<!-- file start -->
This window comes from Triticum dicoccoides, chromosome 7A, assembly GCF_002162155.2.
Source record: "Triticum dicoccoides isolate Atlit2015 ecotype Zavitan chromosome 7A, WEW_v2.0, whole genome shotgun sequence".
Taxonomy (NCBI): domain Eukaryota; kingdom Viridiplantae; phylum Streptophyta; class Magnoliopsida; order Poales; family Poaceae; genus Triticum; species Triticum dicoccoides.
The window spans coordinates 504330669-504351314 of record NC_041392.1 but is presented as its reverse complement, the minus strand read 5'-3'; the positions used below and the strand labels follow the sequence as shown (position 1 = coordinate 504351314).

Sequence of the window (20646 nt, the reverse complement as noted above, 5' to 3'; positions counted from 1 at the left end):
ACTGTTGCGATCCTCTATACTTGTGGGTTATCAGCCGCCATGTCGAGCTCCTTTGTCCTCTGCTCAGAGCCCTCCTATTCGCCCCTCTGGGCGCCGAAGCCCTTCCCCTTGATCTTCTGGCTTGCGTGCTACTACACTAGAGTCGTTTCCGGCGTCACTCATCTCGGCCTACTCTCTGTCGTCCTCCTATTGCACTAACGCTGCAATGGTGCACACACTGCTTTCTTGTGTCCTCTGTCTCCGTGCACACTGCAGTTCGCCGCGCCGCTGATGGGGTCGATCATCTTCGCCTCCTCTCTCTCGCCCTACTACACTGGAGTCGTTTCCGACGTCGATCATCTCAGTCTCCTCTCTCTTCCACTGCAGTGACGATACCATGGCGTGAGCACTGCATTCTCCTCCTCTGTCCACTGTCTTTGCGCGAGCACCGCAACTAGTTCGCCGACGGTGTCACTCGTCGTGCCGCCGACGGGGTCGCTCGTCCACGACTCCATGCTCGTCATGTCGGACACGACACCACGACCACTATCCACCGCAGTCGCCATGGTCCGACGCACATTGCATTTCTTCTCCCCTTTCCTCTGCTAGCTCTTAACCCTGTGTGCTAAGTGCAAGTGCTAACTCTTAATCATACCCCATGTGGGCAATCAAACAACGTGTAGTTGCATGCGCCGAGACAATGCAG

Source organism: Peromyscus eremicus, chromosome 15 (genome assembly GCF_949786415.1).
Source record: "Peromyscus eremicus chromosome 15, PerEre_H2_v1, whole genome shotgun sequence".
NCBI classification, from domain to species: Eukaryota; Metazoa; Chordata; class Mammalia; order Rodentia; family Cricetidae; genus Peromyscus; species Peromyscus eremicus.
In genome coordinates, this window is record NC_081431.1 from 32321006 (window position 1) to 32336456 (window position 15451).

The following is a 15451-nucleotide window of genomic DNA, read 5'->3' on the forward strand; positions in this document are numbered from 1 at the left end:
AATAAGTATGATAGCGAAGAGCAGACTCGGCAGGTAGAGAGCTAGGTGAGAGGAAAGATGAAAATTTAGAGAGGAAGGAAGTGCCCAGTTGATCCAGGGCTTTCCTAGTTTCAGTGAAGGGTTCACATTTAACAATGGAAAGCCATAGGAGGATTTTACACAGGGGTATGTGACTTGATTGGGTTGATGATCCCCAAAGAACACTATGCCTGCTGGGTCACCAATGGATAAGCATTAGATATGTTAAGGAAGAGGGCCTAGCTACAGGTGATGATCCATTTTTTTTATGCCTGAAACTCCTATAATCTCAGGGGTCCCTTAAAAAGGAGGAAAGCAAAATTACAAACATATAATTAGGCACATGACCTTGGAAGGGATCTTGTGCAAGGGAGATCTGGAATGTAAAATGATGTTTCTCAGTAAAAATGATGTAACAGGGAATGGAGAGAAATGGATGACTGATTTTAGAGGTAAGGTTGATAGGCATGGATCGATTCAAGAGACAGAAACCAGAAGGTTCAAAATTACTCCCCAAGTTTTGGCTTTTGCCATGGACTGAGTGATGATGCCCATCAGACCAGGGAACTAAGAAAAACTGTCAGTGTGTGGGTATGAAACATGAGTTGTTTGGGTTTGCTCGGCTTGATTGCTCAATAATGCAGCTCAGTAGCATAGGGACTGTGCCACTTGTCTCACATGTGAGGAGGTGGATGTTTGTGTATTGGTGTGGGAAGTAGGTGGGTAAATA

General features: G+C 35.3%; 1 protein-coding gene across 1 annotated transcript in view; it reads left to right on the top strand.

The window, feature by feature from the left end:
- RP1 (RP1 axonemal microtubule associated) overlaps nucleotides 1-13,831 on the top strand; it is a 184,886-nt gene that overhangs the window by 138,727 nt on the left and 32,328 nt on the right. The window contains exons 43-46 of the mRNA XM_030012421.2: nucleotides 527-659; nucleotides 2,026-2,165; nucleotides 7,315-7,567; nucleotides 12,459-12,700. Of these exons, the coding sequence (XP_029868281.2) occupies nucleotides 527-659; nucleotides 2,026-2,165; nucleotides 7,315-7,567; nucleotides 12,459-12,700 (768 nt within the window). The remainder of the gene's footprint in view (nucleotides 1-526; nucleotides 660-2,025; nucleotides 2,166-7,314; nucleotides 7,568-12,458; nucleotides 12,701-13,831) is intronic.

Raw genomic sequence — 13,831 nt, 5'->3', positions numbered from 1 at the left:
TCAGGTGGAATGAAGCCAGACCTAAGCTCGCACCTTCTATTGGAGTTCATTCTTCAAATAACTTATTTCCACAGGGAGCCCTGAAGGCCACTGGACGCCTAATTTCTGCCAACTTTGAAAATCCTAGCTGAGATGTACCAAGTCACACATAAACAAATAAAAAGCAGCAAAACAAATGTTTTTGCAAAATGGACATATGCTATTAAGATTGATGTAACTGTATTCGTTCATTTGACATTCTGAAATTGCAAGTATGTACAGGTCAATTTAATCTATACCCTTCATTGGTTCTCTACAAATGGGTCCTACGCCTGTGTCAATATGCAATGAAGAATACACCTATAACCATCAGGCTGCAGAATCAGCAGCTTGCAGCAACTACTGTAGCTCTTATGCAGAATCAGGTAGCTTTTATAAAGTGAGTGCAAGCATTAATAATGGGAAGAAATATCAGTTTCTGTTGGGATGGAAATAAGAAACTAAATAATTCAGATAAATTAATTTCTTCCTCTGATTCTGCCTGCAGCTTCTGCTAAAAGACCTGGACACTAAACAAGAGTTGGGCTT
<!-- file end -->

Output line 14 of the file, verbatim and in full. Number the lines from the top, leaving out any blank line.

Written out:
The window, feature by feature from the left end: